The UN Is Sounding 'Alarm Bells' on Climate Change


The news: The U.N. is sounding the "alarm bell" as scientists warn greenhouse cases reached their highest concentration ever recorded in 2013, while the ability of the planet to absorb them may be waning.

To emphasize the desperate nature of global greenhouse gas emissions, the WMO released this mock weather report from the year 2050:

World Meteorological Organization (WMO) Secretary-General Michel Jarraud told reporters Wednesday in Geneva that "an alarm bell is ringing," as WMO scientists called for "even greater urgency" in the world's fight against climate change in a press statement on the group's latest Greenhouse Gas Bulletin:

The Greenhouse Gas Bulletin showed that between 1990 and 2013 there was a 34% increase in radiative forcing – the warming effect on our climate – because of long-lived greenhouse gases such as carbon dioxide (CO2), methane and nitrous oxide.

Why you should care: Jarraud sums up the consequences pretty well in a statement: "The Greenhouse Gas Bulletin shows that, far from falling, the concentration of carbon dioxide in the atmosphere actually increased last year at the fastest rate for nearly 30 years. We must reverse this trend by cutting emissions of CO2 and other greenhouse gases across the board.

"We are running out of time."

The bottom line: Greenhouse gases are building up in the atmosphere, and it's only getting worse.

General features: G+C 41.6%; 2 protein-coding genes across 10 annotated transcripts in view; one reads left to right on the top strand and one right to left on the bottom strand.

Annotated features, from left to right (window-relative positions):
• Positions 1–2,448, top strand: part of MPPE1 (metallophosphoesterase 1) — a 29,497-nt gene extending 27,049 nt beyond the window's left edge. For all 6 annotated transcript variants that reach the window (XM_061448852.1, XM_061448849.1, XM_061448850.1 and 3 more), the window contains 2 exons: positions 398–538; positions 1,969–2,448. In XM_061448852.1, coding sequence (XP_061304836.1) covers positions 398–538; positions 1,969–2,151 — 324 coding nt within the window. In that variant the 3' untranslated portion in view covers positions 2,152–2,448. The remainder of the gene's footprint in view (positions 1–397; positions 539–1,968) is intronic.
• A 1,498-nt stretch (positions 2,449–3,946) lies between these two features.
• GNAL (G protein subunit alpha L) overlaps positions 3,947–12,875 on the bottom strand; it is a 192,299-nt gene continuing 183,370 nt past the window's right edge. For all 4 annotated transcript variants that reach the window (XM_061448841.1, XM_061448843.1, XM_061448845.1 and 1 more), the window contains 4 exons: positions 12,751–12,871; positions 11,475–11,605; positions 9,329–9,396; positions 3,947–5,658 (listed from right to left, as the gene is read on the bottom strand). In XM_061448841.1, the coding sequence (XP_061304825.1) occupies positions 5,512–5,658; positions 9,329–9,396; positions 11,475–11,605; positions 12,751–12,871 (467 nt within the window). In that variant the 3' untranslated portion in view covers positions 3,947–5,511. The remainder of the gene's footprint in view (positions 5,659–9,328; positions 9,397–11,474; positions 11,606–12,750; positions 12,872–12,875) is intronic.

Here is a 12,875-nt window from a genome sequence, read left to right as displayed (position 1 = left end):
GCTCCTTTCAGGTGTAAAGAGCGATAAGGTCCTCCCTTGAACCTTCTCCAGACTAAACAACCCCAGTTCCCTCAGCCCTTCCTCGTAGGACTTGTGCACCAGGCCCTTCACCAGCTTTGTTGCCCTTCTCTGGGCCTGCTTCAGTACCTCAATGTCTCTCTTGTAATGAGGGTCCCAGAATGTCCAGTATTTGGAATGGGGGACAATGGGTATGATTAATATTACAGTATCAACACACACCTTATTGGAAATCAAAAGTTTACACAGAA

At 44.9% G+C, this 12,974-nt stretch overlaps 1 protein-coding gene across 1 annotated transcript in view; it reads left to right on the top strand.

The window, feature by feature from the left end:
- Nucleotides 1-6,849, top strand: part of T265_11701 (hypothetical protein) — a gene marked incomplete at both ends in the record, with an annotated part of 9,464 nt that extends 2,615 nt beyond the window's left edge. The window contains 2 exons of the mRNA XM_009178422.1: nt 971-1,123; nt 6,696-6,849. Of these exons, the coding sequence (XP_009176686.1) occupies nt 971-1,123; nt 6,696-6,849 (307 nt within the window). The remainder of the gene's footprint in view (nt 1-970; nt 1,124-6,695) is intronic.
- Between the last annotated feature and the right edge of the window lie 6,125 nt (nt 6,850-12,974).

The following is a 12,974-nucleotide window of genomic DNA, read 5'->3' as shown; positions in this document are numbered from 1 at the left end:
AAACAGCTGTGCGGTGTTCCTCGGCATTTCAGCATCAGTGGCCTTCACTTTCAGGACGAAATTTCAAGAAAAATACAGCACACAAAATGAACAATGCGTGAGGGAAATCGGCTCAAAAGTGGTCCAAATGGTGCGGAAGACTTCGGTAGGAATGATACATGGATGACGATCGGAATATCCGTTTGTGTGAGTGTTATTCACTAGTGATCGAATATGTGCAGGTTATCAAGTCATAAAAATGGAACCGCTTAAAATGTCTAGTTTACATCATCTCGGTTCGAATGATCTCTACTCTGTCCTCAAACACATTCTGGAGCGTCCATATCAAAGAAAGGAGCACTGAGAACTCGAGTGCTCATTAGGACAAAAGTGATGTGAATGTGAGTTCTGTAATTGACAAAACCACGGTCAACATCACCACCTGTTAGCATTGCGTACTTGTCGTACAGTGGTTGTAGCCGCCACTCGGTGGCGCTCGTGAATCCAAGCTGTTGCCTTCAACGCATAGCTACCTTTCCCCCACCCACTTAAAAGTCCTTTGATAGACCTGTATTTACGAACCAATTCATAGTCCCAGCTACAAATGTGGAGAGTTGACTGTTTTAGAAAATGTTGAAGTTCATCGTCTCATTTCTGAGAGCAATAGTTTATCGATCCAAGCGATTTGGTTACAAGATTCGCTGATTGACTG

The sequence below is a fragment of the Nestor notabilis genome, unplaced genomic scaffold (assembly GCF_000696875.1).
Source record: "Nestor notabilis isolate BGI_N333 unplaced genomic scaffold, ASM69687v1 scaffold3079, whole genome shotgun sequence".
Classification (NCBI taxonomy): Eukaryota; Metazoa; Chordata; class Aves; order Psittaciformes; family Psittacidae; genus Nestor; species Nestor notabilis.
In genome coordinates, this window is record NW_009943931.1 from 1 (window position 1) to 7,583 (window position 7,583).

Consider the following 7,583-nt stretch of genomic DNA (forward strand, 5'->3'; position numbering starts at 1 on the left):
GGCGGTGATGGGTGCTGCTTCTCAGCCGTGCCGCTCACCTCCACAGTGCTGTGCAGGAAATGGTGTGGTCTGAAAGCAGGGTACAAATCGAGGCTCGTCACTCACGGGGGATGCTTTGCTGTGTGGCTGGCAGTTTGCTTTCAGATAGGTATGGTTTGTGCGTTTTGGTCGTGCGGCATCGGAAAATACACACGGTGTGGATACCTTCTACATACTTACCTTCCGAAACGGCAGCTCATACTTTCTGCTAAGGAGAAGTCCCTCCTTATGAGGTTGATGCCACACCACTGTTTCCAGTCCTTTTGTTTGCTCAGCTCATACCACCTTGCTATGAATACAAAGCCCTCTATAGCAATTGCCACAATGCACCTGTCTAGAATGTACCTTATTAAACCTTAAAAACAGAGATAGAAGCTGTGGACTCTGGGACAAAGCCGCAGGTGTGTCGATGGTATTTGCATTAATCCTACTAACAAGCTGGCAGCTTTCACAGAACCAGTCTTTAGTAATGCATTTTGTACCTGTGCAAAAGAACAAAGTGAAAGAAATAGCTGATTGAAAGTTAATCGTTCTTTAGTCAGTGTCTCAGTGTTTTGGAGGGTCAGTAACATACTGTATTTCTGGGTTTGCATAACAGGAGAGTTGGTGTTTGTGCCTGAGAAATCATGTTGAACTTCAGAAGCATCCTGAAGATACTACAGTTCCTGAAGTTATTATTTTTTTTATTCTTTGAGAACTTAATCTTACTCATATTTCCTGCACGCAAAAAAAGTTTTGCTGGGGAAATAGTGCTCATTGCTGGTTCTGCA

Other recent studies have demonstrated that large portions of the ecosystem are at serious risk in a rapidly warming planet. The National Audubon Society recently concluded that half of all bird species in North America are at major risk of severe population decline by the year 2080, with chief Audubon scientist Gary Langham telling the Los Angeles Times the projections were a "real punch in the gut."

Another report released by accounting firm PricewaterhouseCoopers concluded that governments need to slash world carbon emissions by more than five times the rate in 2013 rate to keep global warming under 3.6 degrees Fahrenheit by the end of the century. Without immediate action, the study says the world will destroy that target by 2034. Unfortunately, the political will to address global warming remains as anemic as ever. 

It's going to be a hot century, and the one after may be totally unrecognizable.